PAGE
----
Banks and other mainstream lenders will generally consider any viable business proposition. (They will need to see a well thought out business plan, and projections for your financial management – there’s more on this below.)
Getting approved for merchant funding will also involve outlining your personal financial history.
Some mainstream lenders are reluctant to risk their money if you have already built up a considerable debt (see credit score below).
Review qualification criteria carefully for each type of lender, then create a hit list of the business finance sources that offer you the best chance of success.
What does pre-approved for merchant finance mean?
If you need to be 100% sure of getting enough start-up capital before you begin trading, it is possible to approach lenders with a business plan that shows an intent to launch a venture in the near future.
If this plan – and your confident presentation – wins their backing, your lender may give you “pre-approval” for finance. This shows they are prepared to invest in your start-up when you are ready to activate the loan and begin trading.
Getting approved for merchant finance
What sort of things do potential business lenders look for when considering start-up finance?
Reference has already been made to how your personal financial status will be considered when you’re obtaining finance for a small business.
The basic thing they need to know is whether the business loan will offer the bank, organisation or individual a good return on their investment. They want to know if this business is going to be profitable and will you be able to pay them back with interest.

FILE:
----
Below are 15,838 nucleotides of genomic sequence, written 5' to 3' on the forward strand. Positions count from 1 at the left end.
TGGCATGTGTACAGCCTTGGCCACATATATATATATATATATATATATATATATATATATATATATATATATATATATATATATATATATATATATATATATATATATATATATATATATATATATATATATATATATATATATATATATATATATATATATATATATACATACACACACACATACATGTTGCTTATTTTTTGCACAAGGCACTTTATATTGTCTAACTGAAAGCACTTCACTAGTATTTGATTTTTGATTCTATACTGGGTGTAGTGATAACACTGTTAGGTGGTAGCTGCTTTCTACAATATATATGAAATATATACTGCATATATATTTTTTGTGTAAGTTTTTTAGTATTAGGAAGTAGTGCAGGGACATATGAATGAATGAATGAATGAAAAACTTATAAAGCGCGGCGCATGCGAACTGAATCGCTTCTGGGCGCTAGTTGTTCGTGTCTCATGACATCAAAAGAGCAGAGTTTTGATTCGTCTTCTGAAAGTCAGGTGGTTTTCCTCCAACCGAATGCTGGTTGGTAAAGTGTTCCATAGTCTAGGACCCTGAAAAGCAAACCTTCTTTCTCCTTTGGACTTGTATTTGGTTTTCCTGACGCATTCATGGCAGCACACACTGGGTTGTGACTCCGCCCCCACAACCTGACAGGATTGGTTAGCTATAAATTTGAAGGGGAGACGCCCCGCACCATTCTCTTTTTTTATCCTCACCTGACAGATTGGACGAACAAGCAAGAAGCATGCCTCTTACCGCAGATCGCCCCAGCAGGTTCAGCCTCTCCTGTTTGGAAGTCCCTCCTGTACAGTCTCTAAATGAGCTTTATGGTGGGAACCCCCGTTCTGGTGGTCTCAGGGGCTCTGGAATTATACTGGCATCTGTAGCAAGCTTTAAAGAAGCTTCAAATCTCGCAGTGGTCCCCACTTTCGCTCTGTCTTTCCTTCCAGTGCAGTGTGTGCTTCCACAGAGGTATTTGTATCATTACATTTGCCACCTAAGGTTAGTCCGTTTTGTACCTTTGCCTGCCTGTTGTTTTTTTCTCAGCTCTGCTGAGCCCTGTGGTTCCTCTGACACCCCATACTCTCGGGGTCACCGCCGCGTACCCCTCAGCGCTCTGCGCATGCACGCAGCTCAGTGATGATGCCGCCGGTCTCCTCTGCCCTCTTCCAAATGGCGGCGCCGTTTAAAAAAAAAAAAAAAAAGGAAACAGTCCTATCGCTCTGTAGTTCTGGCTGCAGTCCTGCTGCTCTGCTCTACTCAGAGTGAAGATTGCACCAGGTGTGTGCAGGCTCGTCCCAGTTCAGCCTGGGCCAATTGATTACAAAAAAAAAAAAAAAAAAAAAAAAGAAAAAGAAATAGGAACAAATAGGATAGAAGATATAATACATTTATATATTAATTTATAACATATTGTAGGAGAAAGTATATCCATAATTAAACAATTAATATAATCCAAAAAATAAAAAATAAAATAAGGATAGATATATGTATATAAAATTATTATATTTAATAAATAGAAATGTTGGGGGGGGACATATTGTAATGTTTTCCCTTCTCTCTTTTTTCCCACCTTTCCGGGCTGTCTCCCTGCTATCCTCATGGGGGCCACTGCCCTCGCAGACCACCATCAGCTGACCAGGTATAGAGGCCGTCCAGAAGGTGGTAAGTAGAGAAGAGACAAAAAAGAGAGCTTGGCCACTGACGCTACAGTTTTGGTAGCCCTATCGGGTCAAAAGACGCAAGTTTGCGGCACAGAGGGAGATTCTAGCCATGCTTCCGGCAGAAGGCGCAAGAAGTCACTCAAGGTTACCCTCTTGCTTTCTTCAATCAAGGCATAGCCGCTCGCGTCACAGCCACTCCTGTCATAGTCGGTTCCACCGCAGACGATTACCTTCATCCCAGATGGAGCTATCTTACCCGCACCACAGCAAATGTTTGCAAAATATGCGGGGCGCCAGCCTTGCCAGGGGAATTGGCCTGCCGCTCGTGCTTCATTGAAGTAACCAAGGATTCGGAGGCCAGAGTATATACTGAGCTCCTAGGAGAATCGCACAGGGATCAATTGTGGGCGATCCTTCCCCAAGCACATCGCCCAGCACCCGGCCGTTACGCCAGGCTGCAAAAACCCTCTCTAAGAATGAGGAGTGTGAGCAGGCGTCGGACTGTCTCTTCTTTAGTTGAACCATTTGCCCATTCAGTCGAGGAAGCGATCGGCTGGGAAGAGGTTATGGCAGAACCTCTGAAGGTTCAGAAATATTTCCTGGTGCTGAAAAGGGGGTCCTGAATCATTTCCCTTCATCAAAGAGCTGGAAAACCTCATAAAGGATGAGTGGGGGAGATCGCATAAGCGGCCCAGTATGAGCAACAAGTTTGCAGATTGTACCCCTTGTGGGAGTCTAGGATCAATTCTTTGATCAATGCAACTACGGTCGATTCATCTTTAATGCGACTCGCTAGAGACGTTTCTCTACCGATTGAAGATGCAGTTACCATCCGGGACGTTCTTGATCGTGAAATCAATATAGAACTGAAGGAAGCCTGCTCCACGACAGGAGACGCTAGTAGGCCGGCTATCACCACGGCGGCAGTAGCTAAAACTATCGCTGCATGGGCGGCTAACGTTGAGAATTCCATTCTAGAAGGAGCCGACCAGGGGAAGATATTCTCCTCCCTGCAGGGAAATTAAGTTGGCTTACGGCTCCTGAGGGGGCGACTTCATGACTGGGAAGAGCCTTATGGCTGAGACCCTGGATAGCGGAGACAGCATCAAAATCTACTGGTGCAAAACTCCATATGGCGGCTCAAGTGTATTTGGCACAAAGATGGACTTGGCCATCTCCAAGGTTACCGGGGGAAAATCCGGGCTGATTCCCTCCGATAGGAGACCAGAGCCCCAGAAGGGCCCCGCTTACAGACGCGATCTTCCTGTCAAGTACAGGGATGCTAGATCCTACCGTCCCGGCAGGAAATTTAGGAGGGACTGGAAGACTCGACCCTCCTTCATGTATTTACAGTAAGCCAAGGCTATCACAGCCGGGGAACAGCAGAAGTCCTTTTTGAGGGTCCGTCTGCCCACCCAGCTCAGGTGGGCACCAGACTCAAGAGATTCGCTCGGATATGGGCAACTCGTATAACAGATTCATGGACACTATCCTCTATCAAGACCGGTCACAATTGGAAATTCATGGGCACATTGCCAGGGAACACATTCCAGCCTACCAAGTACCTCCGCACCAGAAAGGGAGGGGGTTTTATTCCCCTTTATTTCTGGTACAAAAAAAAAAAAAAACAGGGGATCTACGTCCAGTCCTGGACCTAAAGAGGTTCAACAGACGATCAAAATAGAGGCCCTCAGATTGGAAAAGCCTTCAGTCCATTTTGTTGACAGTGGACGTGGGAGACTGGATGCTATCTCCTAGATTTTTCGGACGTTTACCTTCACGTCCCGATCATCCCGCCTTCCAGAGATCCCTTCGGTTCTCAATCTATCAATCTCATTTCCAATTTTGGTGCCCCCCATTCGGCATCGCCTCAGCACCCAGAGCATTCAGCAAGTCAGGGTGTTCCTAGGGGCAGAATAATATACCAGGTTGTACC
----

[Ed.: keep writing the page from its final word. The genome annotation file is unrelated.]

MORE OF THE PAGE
Just a vision for a great product and service and lots of exciting marketing plans won’t be enough. They want facts and figures.
For example, they will want to know your projected spend on equipment and all your outgoings.
How has your product or service been priced up, and what margin of profit will you have? How many units, or hours of work, will you need to sell to break even or start making a profit?
If you already have a full order book and a queue of customers, that’s great. However, if the amount your business is spending on its stock, premises, salaries and other outgoings is too high, you could still make a loss!
The other things that can help you to get a green light when obtaining finance for a small business include your existing experience and a good understanding of your potential customers. You need to show research into whether there is a demand for what you are selling.